Spiegel Online has an op-ed written by a former Israeli peace activist who has been on the road to Damascus, so to speak, and has had the scales fall from his eyes. Here are some excerpts:

The first Intifada began a month after I was drafted. At that point, when I had just joined the army, I was filled with a sense of mission to continue the heritage of Israeli civilians who join the army for three years at the age of 18 to protect the country from its enemies.

But when I got deployed to Gaza and Nablus, fighting an unknown enemy, patrolling streets where, again, civilians drank their tea and played backgammon in caf�s, my conviction was shaken. I became confused about who the good guys were and who were the bad. When I finished my mandatory service, I decided never again to be a soldier. When I was called up from the reserves and ordered back to Gaza, I refused and became an outspoken and active opponent of the Israeli occupation. I spent a total of 45 days in military prison for my refusal to serve.

Today, I am convinced that Israel is fighting a justified war. Far from being an "optional war," this conflict was forced upon us. There is a feeling that every positive step taken in recent years has been answered by punishment. Now we are prepared to do whatever it takes to turn Israel into a safe place, even if this means invading Lebanon once again. We also want to sip coffee and play backgammon. We've had enough of rockets from the north and south and suicide bombers from everywhere. We also want to lead a normal life, just like the people in New York, Berlin or Rome who don't have to look up every time a stranger enters their favorite cafe.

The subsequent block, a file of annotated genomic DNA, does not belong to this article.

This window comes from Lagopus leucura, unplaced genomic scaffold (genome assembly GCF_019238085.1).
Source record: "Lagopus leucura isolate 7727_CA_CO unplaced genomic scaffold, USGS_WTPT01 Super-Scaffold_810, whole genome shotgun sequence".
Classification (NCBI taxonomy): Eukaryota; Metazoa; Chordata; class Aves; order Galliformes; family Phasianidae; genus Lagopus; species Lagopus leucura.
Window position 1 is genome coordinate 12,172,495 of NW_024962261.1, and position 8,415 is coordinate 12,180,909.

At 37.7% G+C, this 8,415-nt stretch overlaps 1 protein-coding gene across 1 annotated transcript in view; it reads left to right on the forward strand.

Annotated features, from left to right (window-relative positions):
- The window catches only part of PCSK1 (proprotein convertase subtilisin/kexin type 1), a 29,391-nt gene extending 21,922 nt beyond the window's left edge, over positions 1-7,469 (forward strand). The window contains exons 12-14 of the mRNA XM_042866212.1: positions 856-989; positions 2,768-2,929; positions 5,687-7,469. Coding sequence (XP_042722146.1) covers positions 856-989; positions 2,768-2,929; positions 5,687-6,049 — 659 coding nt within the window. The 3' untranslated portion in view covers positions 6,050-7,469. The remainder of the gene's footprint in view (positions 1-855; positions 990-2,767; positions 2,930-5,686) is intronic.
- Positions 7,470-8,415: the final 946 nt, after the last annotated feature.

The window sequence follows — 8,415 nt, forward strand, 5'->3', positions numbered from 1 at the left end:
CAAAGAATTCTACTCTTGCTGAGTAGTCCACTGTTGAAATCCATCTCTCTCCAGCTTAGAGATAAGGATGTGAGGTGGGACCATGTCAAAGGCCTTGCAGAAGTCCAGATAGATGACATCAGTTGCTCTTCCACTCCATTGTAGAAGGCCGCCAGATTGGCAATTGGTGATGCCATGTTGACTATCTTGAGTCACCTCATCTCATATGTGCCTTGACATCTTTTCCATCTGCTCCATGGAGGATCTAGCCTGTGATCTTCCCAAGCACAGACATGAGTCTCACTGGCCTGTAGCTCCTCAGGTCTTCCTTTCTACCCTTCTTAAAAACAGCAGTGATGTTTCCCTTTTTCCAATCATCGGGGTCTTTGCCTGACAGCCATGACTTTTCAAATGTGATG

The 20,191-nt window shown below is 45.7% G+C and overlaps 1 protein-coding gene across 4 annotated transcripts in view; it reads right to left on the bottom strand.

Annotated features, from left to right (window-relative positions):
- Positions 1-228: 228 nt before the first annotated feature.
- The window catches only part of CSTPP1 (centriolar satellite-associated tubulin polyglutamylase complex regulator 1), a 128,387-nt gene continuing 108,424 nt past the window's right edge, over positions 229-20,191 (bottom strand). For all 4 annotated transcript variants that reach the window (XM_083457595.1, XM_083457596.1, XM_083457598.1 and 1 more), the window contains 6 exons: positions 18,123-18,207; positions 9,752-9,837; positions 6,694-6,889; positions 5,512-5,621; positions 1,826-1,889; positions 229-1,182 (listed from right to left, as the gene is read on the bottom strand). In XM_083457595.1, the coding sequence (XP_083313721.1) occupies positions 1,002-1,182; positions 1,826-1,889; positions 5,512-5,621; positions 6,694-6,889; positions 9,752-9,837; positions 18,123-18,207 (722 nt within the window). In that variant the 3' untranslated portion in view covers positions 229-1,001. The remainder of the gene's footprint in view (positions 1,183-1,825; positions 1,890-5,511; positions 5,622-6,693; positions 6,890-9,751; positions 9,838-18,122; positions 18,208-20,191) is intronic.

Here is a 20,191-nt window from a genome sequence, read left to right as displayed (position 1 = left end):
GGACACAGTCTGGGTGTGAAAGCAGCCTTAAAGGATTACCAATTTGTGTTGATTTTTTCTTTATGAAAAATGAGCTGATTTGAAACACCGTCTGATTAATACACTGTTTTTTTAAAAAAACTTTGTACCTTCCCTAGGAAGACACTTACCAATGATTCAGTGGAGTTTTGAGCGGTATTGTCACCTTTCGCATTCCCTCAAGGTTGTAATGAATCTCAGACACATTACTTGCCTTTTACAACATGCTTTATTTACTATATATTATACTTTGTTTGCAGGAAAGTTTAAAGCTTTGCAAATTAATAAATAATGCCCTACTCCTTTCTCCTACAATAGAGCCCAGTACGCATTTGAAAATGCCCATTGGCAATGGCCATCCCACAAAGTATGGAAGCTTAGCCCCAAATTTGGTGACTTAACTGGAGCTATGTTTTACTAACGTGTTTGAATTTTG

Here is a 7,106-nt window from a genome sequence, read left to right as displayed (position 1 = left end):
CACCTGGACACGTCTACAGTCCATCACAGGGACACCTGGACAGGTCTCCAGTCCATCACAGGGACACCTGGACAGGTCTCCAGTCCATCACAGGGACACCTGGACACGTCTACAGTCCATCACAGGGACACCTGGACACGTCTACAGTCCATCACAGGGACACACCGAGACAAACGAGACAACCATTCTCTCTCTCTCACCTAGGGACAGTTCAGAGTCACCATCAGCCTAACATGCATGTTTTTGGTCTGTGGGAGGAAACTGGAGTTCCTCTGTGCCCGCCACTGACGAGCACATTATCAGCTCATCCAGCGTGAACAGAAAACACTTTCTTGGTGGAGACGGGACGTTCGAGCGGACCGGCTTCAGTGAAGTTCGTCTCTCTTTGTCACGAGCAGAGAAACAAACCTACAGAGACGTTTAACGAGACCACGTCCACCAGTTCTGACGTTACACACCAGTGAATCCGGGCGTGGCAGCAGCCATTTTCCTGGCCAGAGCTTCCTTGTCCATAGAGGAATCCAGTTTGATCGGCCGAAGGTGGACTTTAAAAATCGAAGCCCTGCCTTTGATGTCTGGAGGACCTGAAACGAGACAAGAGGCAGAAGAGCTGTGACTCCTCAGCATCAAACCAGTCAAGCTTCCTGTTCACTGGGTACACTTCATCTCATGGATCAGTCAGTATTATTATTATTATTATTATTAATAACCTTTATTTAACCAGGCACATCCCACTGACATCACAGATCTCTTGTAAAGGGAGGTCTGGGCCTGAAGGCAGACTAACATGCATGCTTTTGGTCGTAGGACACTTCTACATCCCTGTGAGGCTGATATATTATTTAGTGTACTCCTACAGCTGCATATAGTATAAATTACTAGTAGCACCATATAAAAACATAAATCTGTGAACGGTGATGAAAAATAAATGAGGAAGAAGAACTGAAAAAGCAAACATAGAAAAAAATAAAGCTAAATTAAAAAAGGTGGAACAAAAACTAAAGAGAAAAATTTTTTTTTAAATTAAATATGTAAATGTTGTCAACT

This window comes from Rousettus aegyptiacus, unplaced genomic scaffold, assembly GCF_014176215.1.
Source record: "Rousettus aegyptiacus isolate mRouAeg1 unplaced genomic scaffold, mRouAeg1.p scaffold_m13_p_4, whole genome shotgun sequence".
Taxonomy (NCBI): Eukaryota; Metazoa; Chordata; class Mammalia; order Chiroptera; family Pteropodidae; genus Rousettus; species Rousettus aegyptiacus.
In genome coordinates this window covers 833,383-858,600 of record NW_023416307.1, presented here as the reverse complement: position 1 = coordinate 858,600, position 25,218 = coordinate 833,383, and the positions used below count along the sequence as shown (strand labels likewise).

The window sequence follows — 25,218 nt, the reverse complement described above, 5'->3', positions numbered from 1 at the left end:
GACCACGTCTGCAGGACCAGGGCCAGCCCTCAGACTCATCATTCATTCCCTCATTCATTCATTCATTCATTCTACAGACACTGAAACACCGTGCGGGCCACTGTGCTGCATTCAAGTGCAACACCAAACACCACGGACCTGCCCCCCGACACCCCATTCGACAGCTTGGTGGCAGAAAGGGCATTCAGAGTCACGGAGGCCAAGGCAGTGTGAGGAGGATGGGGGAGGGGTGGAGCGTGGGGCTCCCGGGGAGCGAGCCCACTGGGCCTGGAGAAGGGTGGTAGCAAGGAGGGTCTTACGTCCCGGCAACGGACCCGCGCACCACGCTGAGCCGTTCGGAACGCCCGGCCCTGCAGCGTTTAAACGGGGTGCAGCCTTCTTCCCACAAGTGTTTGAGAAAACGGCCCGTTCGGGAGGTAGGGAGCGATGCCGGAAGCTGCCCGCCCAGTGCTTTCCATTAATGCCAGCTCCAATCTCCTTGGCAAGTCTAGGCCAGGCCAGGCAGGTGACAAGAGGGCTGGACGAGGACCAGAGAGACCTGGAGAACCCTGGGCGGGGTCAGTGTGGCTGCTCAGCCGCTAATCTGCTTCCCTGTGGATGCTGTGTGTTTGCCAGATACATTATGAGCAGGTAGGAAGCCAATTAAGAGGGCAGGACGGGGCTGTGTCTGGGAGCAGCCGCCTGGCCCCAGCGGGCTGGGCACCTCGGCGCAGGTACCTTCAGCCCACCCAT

I too am turning back the clock. Eighteen years after finishing my military service -- almost two decades after swearing that I would never again wear a uniform -- I called the Israeli consulate in New York and gave them my phone number. If the army needed me, I told them, I would be the first on a plane back to Israel. And Sharon, of course, has still not woken from his coma. But I miss him.

In between these paragraphs there's much that's worth reading.

So Many Books, So Little Time

I thought it might be fun to compose a list of two dozen or so of the best books I've read on topics which lie at an intersection which includes at least two of the three disciplines of philosophy, science, and/or religion. There are a number or works that I omitted because they're either a little too technical or because they made it onto previous lists that I've compiled. There are probably others that I should have included in this list as well, but I thought twenty eight was a good round number:

  1. The Existence of God - Richard Swinburne
  2. The Coherence of Theism - Richard Swinburne
  3. Our Idea of God - Thomas V. Morris
  4. C.S. Lewis' Dangerous Idea - Victor Reppert
  5. Warranted Christian Belief - Alvin Plantinga
  6. God, Freedom, and Evil - Alvin Plantinga
  7. On Miracles - C.S. Lewis
  8. The Abolition of Man - C.S. Lewis
  9. Scaling the Secular City - J.P. Moreland
  10. Reason in the Balance - Philip Johnson
  11. Revenge of Conscience - J. Budzizewski
  12. Written on the Heart - J. Budzizewski
  13. Finding Darwin's God - Kenneth Miller
  14. Darwin's God - Cornelius Hunter
  15. Moral Darwinism - Benjamin Wiker
  16. The Soul of Science - Nancy Pearcy
  17. Total Truth - Nancy Pearcy
  18. Science and Its Limits - Del Ratzsch
  19. Nature, Design and Science - Del Ratzsch
  20. Science and Religion - Alistair McGrath
  21. Twilight of Atheism - Alistair McGrath
  22. Gods of Atheism - Vincent Miceli
  23. The God Who is There - Francis Schaeffer
  24. Escape From Reason - Francis Schaeffer
  25. How Shall We Then Live - Francis Schaeffer
  26. Atheism: The Case Against God - George Smith
  27. The Miracle of Theism - J. I. Mackie
  28. Dialogues Concerning Natural Religion - David Hume

If readers can suggest other titles that have been helpful to them and would belong on a list of books that connect science, philosophy and/or religion we'll be happy to post the recommendations on Viewpoint.